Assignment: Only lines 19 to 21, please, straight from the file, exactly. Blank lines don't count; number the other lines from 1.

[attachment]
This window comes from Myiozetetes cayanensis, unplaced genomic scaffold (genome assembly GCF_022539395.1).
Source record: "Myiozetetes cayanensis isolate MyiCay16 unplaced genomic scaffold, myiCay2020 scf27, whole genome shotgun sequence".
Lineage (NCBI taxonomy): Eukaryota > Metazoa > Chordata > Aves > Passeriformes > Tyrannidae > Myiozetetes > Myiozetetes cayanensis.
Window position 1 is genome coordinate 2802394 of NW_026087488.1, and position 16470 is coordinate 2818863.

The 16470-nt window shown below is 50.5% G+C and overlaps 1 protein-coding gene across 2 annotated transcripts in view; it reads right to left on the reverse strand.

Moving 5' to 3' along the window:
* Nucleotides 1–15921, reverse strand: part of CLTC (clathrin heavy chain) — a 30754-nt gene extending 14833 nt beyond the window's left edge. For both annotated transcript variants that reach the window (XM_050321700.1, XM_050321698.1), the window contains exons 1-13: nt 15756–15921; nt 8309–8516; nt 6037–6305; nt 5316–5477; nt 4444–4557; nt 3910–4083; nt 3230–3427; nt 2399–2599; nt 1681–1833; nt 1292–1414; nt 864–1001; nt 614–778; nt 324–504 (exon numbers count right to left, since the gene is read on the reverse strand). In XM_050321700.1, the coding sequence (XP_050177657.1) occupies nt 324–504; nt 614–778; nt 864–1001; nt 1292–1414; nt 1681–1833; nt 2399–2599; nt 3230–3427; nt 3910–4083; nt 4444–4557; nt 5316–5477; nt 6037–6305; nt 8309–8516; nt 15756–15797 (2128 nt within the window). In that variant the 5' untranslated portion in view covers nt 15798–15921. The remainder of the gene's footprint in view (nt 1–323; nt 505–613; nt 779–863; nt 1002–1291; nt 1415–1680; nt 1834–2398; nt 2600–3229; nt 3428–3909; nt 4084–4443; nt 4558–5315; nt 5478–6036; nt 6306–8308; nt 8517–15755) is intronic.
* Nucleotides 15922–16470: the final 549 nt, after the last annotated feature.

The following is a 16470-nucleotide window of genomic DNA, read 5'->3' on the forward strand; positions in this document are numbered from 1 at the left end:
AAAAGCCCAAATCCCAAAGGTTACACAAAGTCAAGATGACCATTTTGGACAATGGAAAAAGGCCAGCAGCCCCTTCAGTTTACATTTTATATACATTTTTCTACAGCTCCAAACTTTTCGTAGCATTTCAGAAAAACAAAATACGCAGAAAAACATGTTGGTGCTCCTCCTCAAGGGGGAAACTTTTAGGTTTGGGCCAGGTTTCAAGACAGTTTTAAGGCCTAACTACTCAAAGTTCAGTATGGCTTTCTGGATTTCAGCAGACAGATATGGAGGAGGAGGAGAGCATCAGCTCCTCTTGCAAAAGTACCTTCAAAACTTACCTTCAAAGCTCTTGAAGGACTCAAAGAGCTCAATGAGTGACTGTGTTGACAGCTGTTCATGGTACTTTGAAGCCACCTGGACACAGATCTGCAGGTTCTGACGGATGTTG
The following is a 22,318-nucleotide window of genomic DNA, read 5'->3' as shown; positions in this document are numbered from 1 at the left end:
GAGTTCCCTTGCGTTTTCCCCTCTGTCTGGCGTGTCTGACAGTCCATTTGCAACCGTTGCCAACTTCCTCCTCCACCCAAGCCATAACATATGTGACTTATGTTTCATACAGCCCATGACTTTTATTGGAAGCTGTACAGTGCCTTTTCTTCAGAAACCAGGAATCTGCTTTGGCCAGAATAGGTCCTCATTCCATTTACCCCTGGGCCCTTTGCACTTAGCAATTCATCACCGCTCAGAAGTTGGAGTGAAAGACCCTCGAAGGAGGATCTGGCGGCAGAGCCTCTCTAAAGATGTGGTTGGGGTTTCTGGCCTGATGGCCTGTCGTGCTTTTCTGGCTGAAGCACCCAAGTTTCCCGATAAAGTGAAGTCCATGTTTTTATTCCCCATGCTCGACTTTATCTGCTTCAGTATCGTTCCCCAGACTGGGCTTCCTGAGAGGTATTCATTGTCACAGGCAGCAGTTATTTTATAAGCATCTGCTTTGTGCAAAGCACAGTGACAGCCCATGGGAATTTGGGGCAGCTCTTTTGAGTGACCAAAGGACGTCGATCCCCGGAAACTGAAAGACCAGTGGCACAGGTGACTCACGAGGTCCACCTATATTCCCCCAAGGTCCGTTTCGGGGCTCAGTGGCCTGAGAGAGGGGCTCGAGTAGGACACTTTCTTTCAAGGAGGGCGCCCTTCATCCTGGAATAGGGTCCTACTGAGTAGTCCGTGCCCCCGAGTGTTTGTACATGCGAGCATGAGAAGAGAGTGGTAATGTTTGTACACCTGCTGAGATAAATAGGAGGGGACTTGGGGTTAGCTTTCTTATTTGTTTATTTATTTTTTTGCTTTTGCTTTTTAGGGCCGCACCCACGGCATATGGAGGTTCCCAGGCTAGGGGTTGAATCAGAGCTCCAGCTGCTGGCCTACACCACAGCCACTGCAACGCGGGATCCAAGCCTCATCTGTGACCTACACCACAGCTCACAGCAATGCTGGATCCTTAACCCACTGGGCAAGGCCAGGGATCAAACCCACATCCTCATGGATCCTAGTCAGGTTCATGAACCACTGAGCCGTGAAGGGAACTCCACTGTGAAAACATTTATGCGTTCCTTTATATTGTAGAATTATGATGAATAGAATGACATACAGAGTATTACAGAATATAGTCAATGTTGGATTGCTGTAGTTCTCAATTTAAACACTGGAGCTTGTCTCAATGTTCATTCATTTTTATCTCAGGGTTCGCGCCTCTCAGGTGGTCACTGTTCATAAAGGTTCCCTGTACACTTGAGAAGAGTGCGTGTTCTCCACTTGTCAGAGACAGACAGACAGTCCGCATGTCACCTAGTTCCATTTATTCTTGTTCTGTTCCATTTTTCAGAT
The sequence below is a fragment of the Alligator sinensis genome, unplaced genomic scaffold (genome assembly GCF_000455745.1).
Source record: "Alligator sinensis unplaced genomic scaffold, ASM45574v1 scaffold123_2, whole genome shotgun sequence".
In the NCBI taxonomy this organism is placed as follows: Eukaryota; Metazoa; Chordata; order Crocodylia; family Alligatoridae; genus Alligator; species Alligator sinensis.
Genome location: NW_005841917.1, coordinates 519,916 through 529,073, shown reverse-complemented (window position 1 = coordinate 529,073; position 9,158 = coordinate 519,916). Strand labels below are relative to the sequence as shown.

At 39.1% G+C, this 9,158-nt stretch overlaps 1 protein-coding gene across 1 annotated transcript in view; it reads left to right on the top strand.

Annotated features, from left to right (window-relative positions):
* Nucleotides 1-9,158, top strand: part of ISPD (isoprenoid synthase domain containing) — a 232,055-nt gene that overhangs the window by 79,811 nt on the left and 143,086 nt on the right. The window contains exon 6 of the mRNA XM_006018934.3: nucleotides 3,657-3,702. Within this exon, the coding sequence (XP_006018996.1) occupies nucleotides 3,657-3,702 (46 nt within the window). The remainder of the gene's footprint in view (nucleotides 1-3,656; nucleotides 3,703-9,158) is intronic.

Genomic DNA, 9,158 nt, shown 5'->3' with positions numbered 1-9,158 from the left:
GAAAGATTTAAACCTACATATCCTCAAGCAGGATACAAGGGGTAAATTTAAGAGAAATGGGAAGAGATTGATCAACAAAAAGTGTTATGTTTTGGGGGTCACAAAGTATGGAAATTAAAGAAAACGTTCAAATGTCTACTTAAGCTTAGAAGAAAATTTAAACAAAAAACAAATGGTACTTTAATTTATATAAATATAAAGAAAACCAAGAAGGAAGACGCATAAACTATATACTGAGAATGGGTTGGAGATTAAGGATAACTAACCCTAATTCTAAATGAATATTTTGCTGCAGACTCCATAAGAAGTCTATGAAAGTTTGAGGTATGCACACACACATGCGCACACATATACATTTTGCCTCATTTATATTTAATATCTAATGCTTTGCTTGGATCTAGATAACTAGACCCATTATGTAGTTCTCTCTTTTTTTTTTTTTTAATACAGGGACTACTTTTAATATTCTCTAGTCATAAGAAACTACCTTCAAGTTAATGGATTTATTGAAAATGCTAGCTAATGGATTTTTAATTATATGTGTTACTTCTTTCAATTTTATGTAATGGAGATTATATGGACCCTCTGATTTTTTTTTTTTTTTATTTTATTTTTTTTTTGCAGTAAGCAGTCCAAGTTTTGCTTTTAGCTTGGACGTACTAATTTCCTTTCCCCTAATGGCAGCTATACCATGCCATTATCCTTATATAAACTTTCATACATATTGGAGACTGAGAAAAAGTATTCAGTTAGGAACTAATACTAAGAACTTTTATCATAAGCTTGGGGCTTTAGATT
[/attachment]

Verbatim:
* Nucleotides 1-9,158, top strand: part of ISPD (isoprenoid synthase domain containing) — a 232,055-nt gene that overhangs the window by 79,811 nt on the left and 143,086 nt on the right. The window contains exon 6 of the mRNA XM_006018934.3: nucleotides 3,657-3,702. Within this exon, the coding sequence (XP_006018996.1) occupies nucleotides 3,657-3,702 (46 nt within the window). The remainder of the gene's footprint in view (nucleotides 1-3,656; nucleotides 3,703-9,158) is intronic.

Genomic DNA, 9,158 nt, shown 5'->3' with positions numbered 1-9,158 from the left:
GAAAGATTTAAACCTACATATCCTCAAGCAGGATACAAGGGGTAAATTTAAGAGAAATGGGAAGAGATTGATCAACAAAAAGTGTTATGTTTTGGGGGTCACAAAGTATGGAAATTAAAGAAAACGTTCAAATGTCTACTTAAGCTTAGAAGAAAATTTAAACAAAAAACAAATGGTACTTTAATTTATATAAATATAAAGAAAACCAAGAAGGAAGACGCATAAACTATATACTGAGAATGGGTTGGAGATTAAGGATAACTAACCCTAATTCTAAATGAATATTTTGCTGCAGACTCCATAAGAAGTCTATGAAAGTTTGAGGTATGCACACACACATGCGCACACATATACATTTTGCCTCATTTATATTTAATATCTAATGCTTTGCTTGGATCTAGATAACTAGACCCATTATGTAGTTCTCTCTTTTTTTTTTTTTTAATACAGGGACTACTTTTAATATTCTCTAGTCATAAGAAACTACCTTCAAGTTAATGGATTTATTGAAAATGCTAGCTAATGGATTTTTAATTATATGTGTTACTTCTTTCAATTTTATGTAATGGAGATTATATGGACCCTCTGATTTTTTTTTTTTTTTATTTTATTTTTTTTTTGCAGTAAGCAGTCCAAGTTTTGCTTTTAGCTTGGACGTACTAATTTCCTTTCCCCTAATGGCAGCTATACCATGCCATTATCCTTATATAAACTTTCATACATATTGGAGACTGAGAAAAAGTATTCAGTTAGGAACTAATACTAAGAACTTTTATCATAAGCTTGGGGCTTTAGATT